Friday, August 30, 2013

How to add Paypal to your Blogspot page

I wanted to add a Paypal "donation" button to my blog. The how-to guides I found online didn't quite work; I had to tinker with the coding a bit.

Here's what worked for me:

  • Log in to your Paypal account.
  • Click on "Merchant Services"
  • Choose "Create Payment Buttons for Your Website"
  • Click on "Create a Button"
  • Under "Choose a button type," select "donations."  (You could create other types of buttons if you wish.)
  • Follow the instructions, then choose "Create button" at the end. HTML coding will appear for your button.
  • Select and copy all the HTML coding.
  • Sign into your account and go to the "Template" page.
  • Click on "Edit HTML". 
  • Find the line that says, <div class='post-footer'>
  • Paste the coding above this line.
  • You can try to "Preview Template" at this point, but in my experience the coding didn't work. You'll need to add four slash marks.
  • Each of the lines that begins with <input should end />
  • The line that begins <img should end />

  • In other words, add the slash mark before the "greater than" symbol on those four lines. 
That should do it. Click on "Preview Template" to see your page, then "Save Template."

If this doesn't work, let me know by leaving a comment below.  

Wednesday, August 21, 2013

What's wrong with retail stores (hint: it's not the prices)

Brick-and-mortar stores often complain that they are losing business to online merchants because consumers today only care about finding the lowest price. No one values the personal service they offer, these stores grumble.

But that's just not true. Consumers do value good service. The problem for many traditional retailers is that not only don't they have the best prices, they also don't have very good service.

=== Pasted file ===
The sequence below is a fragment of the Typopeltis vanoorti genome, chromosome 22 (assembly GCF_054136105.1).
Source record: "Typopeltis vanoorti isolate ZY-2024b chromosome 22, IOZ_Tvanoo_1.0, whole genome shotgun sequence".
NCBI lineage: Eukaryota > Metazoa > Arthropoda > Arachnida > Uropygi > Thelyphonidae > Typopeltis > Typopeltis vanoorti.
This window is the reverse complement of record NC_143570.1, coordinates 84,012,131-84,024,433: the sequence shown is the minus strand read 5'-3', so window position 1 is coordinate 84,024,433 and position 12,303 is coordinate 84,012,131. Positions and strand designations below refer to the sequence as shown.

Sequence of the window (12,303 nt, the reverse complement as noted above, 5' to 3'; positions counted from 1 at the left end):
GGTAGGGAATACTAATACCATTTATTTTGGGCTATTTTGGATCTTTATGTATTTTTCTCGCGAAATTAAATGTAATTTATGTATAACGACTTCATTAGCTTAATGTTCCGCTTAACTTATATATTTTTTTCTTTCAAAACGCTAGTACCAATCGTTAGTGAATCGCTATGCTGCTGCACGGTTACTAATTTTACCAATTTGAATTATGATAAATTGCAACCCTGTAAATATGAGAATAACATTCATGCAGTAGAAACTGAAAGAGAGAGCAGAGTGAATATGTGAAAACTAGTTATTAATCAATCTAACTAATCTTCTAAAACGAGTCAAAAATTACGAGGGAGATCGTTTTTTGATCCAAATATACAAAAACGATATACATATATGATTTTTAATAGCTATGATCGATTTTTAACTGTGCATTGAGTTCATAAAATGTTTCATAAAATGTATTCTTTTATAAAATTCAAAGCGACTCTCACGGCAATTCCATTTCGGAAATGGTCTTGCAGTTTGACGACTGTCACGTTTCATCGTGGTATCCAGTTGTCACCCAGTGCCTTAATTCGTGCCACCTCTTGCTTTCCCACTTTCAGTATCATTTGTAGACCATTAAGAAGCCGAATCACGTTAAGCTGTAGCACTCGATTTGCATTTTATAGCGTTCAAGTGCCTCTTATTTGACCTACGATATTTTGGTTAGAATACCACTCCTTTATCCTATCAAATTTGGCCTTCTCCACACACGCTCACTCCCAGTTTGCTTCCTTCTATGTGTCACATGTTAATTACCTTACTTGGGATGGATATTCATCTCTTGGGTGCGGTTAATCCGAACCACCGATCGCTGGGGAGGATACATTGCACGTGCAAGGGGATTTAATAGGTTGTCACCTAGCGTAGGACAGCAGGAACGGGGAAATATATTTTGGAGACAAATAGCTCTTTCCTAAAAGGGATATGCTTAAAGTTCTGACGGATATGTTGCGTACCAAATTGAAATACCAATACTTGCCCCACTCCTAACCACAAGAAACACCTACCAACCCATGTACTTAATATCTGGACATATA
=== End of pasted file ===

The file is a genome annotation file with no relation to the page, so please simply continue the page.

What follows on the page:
Consider my visit this week to Michael's, the arts and crafts store in Long Beach's Towne Center.

Michael's carries such a bewildering array of products that what I needed most when I stepped in the door was someone to point me to the right aisle. But there was no such person.

As I circled around the store twice it appeared there was only one person working, and she was handling customers at the checkstand. It seemed I could have done anything laid down in the aisle, tossed rubber stamps into the air, ran around naked and no employee would have noticed.

Then, excitedly, I spotted two more workers. Alas, one was on the phone. I headed for the other one. I'm not sure whether he saw me or not, but he turned directly away from me, went through a door, and disappeared into a back room. Sigh.

After a few more minutes of wandering aimlessly in search of help, I left. Michael's lost a sale simply because no one was available to direct me to the right aisle. I bought what I needed later in the day online, from a seller that made it easy to find what I wanted.

Sadly, this experience is hardly limited to Michael's. I've had the same frustrating experience looking for help at Lowe's, Home Depot and other stores

Later in the day, I stopped at Costco in Commerce, California. I had coupons that the store had mailed to my home in hand.

But when I presented my coupons at the checkstand, the Costco worker said they wouldn't accept them. Why? Because this was a Costco "Business Center."

If you've never been to a Costco Business Center, let me describe it: It's a Costco. It looks like a Costco, has huge carts like a Costco, has Costco products and employees with Costco badges. The only difference I could discern was that on the side of the building, next to the word "Costco," were the words "Business Center."

After Costco refused to accept Costco coupons, the checker then told me that my membership had expired three months earlier and that I couldn't buy anything there anyway until I forked over $55. So when you try to use coupons, it's not a Costco. But when it comes to membership, it is a Costco.

I said no thanks to renewing my membership, and left my cart full of products in their hands. I won't be back.

I am also amazed at how many stores make it difficult to give them money. You've done your shopping, you head to check out and then you find a huge line of people, just because the store would rather waste your time than hire more employees. The CVS drug store in the downtown Los Angeles Mall is a prime example. More than once, I've walked out of that store because of the line and left my would-be purchases behind.